Magazine article Public Finance

A Mayor You Can't Refuse?

Magazine article Public Finance

A Mayor You Can't Refuse?

Article excerpt

Directly elected mayors are back on the political agenda, with think-tanks, the government and even the opposition calling for more of them. Yet the evidence is clear: generally the public and local authorities do not want this method of local leadership.

If they did, they could have it under existing powers. If local people or the council want an elected mayor, they can call for a referendum. Just 5% of the electorate need to sign a petition for the referendum to be held. This is community empowerment - local people can have a mayor if they wish, but cannot have one imposed on them.

The government, however, is considering imposing referendums even when there have been no petitions. It is also considering giving additional funds and powers to authorities that adopt the model, presumably without a referendum. Such an approach is wrong in principle and is best described as bribery to get what the government wants.

Meanwhile, the Institute for Public Policy Research, an advocate of community empowerment, goes even further, arguing that directly elected mayors should be imposed not merely on local authorities but also on their citizens.

Why then is Communities and Local Government Secretary Hazel Blears, another champion of community empowerment, retreating from that very issue in this case? There is only one answer: the mayoral issue has not generally come up with the answer the government wants. Of the 35 referendums held so far, all but 12 have rejected the proposal, including the one imposed on the London Borough of Southwark. It is hardly surprising that the latter also had the lowest turnout.

In Birmingham, the leading evening newspaper printed petition forms in its pages over a prolonged period, but the signatories still fell far short of the required 5%. This week's white paper, Communities in control: real people, real power, proposes reducing the 5% test to 4%, 3% or 2%, which shows how desperate the government is to make local authorities adopt directly elected mayors. In other countries, the trigger for referendums is much higher.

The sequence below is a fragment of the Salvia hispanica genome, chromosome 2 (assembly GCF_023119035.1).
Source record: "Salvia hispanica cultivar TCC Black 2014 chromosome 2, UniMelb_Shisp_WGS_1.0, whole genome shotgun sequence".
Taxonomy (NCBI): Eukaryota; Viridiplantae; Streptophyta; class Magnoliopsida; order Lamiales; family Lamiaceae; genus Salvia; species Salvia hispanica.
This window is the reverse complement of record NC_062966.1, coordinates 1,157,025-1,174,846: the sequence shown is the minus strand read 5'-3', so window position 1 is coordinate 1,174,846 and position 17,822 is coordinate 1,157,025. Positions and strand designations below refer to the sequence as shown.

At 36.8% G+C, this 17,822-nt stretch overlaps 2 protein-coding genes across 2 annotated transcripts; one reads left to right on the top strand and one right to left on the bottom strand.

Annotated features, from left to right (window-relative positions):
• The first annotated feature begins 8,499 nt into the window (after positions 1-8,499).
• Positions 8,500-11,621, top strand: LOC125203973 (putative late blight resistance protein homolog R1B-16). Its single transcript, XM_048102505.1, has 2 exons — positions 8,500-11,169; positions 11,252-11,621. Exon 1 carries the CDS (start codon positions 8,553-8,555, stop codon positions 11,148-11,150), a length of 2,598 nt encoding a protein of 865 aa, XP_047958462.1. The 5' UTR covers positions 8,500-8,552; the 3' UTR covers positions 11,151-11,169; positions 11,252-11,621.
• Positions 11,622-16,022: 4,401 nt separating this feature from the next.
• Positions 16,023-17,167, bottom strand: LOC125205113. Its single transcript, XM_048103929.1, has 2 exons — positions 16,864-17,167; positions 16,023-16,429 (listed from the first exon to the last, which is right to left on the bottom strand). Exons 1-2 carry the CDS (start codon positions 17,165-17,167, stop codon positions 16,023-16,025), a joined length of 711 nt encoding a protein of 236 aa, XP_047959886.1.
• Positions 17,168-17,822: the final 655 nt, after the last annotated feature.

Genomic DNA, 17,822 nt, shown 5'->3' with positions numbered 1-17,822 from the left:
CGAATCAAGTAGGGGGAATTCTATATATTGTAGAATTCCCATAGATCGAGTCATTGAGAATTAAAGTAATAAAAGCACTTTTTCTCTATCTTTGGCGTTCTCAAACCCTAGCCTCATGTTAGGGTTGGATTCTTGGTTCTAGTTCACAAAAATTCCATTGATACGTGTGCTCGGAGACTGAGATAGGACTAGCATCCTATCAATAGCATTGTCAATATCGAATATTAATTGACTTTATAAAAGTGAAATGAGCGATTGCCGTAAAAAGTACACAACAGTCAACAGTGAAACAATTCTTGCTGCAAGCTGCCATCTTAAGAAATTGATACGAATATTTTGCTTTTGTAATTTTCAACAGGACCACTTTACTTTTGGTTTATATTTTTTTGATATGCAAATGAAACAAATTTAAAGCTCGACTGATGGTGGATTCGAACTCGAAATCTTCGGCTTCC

The main argument against elected mayors is the concentration of power in a single person. Those advocating this model assume that there must be individual leadership rather than collective or team leadership. But in central government there is wide recognition of the dangers of over-dominant executives and presidential-style government - it is better to have the checks and balances of collegiate leadership.

Collective leadership can explore policy from different perspectives, including possible impacts in a variety of contexts, pitfalls ahead and the consequences for different people and groups. Adapting a phrase by Young Foundation director Geoff Mulgan: 'All of us are smarter than any one of us.'

Another major objection is the lack of a power to eject bad mayors during their four-year term. Many states in the US and Germany have the power to 'recall' their mayors and force a new election, following either a petition from the people or a vote of no-confidence by the council. Advocates of community empowerment should press for similar powers for British councils and citizens. But there is no sign that the government is considering this.

The call to impose these mayors everywhere has been stimulated by the recent election campaign in London, which generated much publicity. The 45% turnout in the capital is said to have clinched the argument in favour of directly elected mayors, even though it is only a little above the 44.2% turnout in the 1981 elections for the Greater London Council.

The proper comparison is not with a Greater London Authority drenched by national publicity but with the 12 local authorities with elected mayors. The national media have paid little attention to them. Their turnout has on average been no greater and no less than in other equivalent local authorities. The Electoral Reform Society in 2007 reported that mayoral elections 'did not raise turnout much from that attained in normal local elections, and when an entirely separate election was held, turnout was abysmal'. …

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